Respecting How Others Feel

Not everyone will be comfortable with jokes about your past. That’s true for close friends and family who were effected by your decisions and actions. It’s also true of people how might be struggling with substance abuse right now. That means it’s important to be mindful of your audience and to respect when people say that something is uncomfortable. Being able to laugh at your own traumatic experiences is important. Forcing others to do so as well is not. It’s always important to be mindful of who you’re speaking to, what they are going through, and how they experienced your past. And, if you’re not sure, you can always just ask.

If you’re far enough into recovery that you can look back on your past and laugh, it’s okay, feel free to do that. Keep in mind that joking at your own expense should always be done mindfully, with yourself and the people around you taken into account. It’s never okay to be cruel, even to a past version of yourself, and it’s important to practice the same compassion and love towards yourself as you would want for the other people in your life. Either way, congratulations on your recovery and hopefully getting to laugh will help with moving on and moving forward.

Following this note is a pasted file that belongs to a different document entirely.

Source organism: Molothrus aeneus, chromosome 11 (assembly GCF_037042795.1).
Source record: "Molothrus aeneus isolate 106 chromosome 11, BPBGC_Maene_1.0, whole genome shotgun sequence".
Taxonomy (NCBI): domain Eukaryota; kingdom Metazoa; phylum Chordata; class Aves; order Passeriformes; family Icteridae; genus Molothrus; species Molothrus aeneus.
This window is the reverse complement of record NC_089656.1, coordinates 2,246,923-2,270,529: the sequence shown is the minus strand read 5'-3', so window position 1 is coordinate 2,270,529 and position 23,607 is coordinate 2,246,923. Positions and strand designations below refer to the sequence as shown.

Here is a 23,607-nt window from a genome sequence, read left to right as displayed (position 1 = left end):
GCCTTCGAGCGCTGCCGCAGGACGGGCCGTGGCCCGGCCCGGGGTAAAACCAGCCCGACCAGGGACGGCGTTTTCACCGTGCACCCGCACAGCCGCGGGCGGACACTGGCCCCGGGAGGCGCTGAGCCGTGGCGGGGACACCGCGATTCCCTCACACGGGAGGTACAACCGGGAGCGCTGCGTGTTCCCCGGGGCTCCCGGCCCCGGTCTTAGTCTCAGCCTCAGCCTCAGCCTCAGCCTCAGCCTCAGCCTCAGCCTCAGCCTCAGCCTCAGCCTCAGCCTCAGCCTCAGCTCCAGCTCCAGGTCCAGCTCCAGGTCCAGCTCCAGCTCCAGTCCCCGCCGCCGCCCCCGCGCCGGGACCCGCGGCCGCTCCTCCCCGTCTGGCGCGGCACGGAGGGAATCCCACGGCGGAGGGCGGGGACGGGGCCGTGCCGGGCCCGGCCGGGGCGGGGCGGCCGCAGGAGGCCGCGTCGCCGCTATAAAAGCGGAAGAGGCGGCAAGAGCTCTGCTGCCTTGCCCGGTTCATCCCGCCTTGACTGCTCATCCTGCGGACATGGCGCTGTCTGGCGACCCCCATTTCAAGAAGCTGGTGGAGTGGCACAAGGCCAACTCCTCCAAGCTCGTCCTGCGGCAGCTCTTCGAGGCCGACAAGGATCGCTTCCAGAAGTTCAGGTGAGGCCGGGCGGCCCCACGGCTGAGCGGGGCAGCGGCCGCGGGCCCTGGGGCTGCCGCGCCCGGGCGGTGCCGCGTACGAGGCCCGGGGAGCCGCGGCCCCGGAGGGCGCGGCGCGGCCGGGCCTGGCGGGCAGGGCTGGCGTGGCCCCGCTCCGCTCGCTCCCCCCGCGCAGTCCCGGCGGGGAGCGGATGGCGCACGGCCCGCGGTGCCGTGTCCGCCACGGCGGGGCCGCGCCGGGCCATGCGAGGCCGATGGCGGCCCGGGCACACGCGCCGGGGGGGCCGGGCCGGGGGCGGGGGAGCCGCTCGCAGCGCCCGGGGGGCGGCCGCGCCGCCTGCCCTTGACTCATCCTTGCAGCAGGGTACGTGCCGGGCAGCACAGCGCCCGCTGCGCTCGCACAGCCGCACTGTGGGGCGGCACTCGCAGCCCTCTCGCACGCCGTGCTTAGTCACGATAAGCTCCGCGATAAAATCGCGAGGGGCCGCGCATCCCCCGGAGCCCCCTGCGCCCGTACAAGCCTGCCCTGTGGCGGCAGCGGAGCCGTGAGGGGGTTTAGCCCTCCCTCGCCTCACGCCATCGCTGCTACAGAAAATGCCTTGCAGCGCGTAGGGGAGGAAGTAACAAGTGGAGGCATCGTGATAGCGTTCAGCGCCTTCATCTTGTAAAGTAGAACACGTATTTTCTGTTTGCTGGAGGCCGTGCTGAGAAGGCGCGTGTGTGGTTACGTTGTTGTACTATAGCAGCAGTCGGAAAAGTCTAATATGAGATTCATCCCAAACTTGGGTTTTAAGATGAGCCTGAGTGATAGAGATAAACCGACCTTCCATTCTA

Stairway Recovery Homes has multiple sober living homes located in Los Angeles, CA. We provide community-based recovery homes for both men’s sober living and women’s sober living. Recovery IS possible!

About Jim Sugel

SEO and Digital Marketing Expert Jim Sugel is an SEO and Digital Marketing Expert in addition to having achieved the coveted Google Partner status for PPC expertise. Prior to focusing on Digital Marketing, Jim worked in Information Technology roles at a variety of national firms as a software engineer and consultant, resulting in many years of professional coding and consulting experience. Jim holds a Bachelor of Science, cum laude in Computer Science and Psychology from Loyola University Chicago. After relocating to Southern California from his native Chicago, he became involved in the recovery industry here, discovering a natural niche in helping treatment centers with Digital Marketing and other technology projects. Jim is the Founder and CEO of Airtight Digital, a firm that specializes in digital marketing for the behavioral health industry. His other interests include hiking, canyoneering, urban exploration, and screenwriting. Jim now lives in beautiful and sunny Orange County, California.